Soldiers help to restore ancient ziggurat in Iraq
March 23, 2010
- Soldiers help restore the electricity in the structures of a once popular ziggurat just outside Baghdad
BAGHDAD - Soldiers from the 16th Engineer Brigade Survey and Design team conducted a site assessment on several buildings at an historic site in Aqar Quf, 20 miles west of Baghdad to assess and verify the electrical needs of renovating two modern structures at the base of an ancient ziggurat there.
The ziggurat, a stepped, temple tower, is the Mesopotamian equivalent of the Egyptian pyramids. Aqar Quf's ziggurat, rising 180 feet above the desert floor, was considered to be built more than three and a half millennia ago.
Recently, the Iraqi Ministry of Antiquities approached 4th Stryker Brigade Combat Team, 2nd Infantry Division, for help with restoring some modern structures at the temple in order to attract visitors to the site which would revitalize the economy and preserve the temple.
The modern structures at the base of the ziggurat, built in the 1960s, functioned as a museum and administrative building throughout the second half of the 20th century. However, after years of war, the site is not what it once was.
"The administrative buildings have been degraded and looted," said Sgt. 1st Class Kyle Markel, from Chillicothe, Ohio, a member of the survey and design team.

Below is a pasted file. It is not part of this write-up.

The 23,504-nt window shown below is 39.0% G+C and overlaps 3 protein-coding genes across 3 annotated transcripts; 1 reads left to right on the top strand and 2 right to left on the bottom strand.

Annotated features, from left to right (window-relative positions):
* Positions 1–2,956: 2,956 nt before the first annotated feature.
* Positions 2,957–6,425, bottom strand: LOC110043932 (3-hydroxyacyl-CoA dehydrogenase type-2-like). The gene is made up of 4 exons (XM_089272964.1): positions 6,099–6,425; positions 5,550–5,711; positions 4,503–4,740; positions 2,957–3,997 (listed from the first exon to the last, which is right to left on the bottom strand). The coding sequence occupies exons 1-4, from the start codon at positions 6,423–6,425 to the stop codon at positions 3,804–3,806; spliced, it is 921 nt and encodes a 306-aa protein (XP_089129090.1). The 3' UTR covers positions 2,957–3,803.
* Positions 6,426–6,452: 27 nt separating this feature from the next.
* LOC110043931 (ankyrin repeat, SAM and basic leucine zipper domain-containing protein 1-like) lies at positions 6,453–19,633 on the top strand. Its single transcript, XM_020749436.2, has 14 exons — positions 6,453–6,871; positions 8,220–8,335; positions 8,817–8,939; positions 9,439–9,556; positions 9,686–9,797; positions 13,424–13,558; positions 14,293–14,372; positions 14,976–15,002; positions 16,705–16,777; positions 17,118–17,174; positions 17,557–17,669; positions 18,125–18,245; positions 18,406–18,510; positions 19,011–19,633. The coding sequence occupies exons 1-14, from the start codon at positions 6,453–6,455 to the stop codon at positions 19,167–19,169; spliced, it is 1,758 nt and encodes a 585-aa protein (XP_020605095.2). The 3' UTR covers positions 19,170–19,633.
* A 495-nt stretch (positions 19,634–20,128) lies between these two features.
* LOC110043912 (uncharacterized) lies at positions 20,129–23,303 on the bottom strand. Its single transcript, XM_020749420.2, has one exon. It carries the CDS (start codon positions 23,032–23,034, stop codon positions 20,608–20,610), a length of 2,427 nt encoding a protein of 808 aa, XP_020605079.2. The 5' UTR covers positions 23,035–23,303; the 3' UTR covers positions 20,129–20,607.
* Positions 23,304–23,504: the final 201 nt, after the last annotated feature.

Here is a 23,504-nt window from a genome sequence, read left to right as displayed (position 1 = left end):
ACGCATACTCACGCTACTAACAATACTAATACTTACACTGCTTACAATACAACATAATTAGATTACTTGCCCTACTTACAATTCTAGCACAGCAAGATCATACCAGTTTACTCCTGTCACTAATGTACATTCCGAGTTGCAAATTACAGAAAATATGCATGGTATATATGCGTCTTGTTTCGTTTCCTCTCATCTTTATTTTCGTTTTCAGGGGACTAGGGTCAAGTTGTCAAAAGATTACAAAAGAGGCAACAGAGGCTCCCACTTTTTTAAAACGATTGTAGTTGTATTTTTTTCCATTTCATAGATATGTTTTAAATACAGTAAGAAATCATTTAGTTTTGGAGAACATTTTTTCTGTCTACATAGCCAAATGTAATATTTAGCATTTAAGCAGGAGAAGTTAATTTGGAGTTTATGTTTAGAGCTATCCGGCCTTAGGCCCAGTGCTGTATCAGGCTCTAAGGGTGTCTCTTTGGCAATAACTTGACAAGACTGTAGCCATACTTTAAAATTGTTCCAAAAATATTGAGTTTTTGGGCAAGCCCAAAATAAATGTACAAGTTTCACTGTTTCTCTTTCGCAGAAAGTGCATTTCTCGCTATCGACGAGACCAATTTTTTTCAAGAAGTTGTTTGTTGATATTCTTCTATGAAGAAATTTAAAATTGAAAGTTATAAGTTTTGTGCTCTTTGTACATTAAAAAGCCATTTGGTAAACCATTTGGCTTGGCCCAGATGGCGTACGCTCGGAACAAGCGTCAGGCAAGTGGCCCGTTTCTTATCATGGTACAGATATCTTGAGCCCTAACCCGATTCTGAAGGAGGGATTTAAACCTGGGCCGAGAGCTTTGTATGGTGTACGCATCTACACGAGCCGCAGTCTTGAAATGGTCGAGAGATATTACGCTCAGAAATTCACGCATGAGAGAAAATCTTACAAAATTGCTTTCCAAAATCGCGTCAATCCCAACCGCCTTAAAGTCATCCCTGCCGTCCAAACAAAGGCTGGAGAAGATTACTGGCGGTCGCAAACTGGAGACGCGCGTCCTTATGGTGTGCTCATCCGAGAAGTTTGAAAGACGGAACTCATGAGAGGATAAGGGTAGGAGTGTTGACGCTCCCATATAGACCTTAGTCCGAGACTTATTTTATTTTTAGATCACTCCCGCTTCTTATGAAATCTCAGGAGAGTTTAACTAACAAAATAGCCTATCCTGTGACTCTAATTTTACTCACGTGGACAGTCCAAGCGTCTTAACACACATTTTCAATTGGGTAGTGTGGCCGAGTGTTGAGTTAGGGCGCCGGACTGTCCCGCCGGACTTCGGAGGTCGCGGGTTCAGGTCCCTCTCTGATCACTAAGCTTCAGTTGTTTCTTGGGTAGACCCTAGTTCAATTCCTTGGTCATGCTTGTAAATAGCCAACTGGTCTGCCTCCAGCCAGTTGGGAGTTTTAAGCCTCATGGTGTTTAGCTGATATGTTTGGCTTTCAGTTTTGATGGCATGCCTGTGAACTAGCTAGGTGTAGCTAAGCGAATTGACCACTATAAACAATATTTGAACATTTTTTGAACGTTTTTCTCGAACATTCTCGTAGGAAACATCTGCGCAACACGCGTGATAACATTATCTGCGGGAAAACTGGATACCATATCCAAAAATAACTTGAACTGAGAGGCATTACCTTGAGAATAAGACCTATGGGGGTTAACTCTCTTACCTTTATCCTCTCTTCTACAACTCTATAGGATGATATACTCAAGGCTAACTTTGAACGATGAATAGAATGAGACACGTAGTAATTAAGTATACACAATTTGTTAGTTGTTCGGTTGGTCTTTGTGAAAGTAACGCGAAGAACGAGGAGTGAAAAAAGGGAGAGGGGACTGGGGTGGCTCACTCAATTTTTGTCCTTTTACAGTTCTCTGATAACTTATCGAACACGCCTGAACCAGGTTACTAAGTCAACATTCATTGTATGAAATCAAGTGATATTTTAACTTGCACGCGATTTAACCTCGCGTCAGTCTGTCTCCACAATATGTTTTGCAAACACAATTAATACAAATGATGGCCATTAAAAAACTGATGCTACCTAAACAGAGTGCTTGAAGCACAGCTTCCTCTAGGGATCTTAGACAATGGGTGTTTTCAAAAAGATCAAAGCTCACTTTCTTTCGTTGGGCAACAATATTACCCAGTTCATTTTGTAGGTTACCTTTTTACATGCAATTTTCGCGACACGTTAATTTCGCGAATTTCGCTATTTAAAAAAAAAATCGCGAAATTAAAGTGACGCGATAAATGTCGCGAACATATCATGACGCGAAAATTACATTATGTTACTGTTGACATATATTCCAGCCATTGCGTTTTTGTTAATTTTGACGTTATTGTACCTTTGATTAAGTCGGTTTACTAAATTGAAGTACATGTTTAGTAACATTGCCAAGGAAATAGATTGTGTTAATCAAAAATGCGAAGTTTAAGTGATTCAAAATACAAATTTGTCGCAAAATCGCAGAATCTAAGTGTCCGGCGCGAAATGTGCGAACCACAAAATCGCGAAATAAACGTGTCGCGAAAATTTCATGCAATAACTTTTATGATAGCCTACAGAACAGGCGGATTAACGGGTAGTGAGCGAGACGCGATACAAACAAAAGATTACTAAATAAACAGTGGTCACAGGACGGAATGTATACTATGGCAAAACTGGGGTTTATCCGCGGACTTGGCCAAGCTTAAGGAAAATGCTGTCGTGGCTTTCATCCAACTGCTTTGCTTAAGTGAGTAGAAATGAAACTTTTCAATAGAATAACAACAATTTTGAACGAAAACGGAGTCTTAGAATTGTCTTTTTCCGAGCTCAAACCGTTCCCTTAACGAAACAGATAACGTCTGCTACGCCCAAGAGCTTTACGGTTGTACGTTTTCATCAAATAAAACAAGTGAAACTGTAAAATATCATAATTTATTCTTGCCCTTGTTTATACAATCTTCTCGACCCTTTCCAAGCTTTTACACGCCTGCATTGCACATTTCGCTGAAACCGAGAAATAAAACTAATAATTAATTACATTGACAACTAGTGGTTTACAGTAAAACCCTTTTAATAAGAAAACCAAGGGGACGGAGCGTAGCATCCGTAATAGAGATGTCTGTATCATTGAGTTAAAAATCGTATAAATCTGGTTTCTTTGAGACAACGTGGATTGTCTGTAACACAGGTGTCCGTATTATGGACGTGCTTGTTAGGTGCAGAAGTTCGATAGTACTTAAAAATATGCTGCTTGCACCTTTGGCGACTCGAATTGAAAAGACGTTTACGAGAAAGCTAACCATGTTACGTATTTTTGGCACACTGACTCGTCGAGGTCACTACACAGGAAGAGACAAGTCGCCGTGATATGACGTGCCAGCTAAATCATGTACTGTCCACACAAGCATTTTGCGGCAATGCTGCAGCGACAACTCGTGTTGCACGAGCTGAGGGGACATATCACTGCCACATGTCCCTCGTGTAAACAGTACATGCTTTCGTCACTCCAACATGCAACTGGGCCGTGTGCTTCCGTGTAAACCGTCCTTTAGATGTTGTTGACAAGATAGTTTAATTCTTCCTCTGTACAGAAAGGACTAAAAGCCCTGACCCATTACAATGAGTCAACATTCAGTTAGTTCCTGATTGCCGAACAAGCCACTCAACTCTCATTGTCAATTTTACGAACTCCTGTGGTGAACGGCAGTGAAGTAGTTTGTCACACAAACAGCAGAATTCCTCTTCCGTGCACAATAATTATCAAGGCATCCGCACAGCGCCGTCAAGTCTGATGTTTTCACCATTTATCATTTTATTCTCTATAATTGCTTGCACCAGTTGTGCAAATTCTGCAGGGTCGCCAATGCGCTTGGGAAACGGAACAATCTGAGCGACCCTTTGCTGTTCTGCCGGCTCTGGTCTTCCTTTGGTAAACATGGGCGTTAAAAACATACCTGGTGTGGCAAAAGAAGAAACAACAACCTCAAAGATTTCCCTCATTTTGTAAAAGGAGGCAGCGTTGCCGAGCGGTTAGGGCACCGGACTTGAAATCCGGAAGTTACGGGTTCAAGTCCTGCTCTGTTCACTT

According to Markel, the ziggurat and temple areas have suffered no damage but the modern buildings are in need of restoration work. The restoration, still in the planning stages, will eventually be completed by local Iraqi contractors.
"We came to the site to look at the electrical installation and to validate the existing scope of work for the electrical project," said Markel.
"The museum had nothing electrical left in it; no lights, no switches, and wires have been literally pulled out of the walls," said Spc. David Robbins from Cincinnati, Ohio, a member of the team, also sent to assess the site.
According to Robbins, even the electrical panels were removed from the museum and administrative buildings at some point, leaving holes in the walls.
"This was a functioning facility," said Markel. "It's now not functioning at all."
During their visit to Aqar Quf, Robbins and Markel had the opportunity to explore the ruins. They said the experience deepened their understanding of the significance of the museum and administrative buildings.
They were awe struck after exploring the ancient ruins.
"When I climbed the steps and was able to see the monument up close and the fine details about how it was constructed; it's impressive to think that 3,500 years ago someone had constructed this," said Markel. "It's an engineering feat because it is still standing after all these years."
Both Robbins and Markel said they hope their work will help reopen this historical site someday and bring tourists back to the area; including them.